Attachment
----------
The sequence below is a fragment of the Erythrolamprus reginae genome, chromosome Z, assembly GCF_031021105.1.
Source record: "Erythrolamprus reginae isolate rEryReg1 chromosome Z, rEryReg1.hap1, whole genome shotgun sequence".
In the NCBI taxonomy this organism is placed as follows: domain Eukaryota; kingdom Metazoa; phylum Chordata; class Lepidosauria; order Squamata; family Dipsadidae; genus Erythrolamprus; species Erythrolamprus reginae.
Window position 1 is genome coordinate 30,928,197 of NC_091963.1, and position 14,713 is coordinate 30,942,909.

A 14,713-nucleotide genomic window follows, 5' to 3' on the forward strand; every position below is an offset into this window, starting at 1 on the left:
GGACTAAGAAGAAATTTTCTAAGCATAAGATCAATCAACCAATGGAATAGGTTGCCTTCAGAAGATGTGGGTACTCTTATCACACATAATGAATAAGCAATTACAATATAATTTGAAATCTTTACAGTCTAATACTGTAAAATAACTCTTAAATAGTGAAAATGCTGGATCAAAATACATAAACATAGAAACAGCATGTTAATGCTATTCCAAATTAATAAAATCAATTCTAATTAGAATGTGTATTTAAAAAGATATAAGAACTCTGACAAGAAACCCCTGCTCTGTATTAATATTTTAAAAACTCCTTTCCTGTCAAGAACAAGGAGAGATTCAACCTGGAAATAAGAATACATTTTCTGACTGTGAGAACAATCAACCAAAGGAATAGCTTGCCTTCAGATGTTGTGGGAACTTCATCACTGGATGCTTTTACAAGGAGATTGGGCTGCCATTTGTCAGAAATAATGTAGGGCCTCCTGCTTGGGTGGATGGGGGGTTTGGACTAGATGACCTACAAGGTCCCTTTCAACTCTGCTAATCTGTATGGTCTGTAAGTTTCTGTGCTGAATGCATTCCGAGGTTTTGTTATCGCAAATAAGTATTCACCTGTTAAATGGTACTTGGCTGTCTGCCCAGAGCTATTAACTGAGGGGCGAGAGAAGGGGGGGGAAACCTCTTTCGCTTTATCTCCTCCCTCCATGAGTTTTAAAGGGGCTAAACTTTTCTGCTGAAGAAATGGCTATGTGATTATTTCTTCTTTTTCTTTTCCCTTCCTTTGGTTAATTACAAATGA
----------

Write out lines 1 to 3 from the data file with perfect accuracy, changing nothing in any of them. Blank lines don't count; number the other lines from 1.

The sequence below is a fragment of the Erythrolamprus reginae genome, chromosome Z, assembly GCF_031021105.1.
Source record: "Erythrolamprus reginae isolate rEryReg1 chromosome Z, rEryReg1.hap1, whole genome shotgun sequence".
In the NCBI taxonomy this organism is placed as follows: domain Eukaryota; kingdom Metazoa; phylum Chordata; class Lepidosauria; order Squamata; family Dipsadidae; genus Erythrolamprus; species Erythrolamprus reginae.